(JNS.org) Ten percent of Central and Eastern Europeans say they would not want Jews as citizens in their countries, and less than three-quarters of those polled would want Jewish neighbors, according to a new study published Wednesday by the Pew Research Center.
The Pew study surveyed residents of 18 European countries between June 2015 and July 2016. Less than 50 percent of respondents indicated they would accept having Jewish family members.
The degree of anti-Jewish sentiment varied between different European countries. A third of Armenians polled in the study said Jews should not be citizens, significantly higher than the median anti-Jewish sentiment measured in other countries.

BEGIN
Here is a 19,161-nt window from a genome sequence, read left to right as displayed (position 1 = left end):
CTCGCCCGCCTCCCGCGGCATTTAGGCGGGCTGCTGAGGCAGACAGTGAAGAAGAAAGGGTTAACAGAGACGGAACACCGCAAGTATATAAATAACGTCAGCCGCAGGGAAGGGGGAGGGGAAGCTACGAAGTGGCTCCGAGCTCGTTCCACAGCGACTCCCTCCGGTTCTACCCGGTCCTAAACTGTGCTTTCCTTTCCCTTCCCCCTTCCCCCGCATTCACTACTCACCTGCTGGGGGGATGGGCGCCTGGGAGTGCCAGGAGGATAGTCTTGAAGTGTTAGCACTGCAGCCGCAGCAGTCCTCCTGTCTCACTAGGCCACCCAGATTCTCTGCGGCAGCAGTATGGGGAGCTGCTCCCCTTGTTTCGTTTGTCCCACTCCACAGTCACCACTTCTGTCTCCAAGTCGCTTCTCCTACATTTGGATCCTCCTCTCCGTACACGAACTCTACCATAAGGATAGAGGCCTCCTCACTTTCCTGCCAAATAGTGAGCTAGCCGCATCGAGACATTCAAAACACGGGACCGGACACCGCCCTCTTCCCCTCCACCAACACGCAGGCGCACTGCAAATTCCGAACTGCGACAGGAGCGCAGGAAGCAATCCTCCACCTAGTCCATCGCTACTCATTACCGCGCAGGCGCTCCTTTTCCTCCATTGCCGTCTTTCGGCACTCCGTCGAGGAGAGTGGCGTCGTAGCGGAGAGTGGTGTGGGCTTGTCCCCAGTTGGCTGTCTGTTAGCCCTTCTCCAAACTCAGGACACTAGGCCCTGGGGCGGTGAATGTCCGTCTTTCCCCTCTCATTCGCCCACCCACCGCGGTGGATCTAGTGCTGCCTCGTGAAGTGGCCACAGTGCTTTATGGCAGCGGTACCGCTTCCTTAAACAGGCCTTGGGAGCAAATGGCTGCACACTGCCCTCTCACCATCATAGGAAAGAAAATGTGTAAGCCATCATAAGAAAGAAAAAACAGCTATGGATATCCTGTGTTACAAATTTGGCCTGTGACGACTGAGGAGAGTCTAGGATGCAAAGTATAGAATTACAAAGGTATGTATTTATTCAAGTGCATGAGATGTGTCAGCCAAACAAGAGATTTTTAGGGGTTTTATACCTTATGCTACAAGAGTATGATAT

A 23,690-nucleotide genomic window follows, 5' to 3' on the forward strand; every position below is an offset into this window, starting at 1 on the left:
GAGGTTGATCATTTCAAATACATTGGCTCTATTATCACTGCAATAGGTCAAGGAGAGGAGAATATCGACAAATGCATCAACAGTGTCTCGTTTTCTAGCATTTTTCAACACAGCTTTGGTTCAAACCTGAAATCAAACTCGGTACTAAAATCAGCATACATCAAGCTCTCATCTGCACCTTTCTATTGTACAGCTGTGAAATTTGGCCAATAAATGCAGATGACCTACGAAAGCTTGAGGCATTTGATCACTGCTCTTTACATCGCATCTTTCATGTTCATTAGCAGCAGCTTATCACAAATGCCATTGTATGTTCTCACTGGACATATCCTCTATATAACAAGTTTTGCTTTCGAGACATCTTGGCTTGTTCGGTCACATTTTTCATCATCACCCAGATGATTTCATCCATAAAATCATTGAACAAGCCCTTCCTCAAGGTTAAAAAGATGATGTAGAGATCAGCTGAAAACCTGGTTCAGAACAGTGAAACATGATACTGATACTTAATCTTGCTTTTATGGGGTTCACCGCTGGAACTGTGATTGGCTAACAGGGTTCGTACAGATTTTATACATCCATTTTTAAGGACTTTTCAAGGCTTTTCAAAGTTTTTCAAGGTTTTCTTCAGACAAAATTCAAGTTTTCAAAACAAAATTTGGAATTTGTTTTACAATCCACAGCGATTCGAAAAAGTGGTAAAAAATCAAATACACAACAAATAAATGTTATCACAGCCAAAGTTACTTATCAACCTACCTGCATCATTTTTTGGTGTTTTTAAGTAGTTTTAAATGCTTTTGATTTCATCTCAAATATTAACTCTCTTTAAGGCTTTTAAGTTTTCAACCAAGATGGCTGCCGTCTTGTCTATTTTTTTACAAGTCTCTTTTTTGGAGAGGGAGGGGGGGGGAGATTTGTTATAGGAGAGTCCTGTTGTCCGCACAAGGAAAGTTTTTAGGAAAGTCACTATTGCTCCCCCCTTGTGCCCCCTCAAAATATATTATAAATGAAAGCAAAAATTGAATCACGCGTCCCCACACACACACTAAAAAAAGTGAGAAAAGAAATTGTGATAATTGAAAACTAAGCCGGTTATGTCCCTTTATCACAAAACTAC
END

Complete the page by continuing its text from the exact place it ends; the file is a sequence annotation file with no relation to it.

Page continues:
The study also found that countries with large Jewish populations prior to the Holocaust registered higher levels of anti-Jewish sentiment, including Lithuania (23 percent), Romania (22 percent), the Czech Republic (19 percent) and Poland (18 percent).
Respondents with higher levels of education were found to be the most accepting of Jews as citizens, neighbors or family members.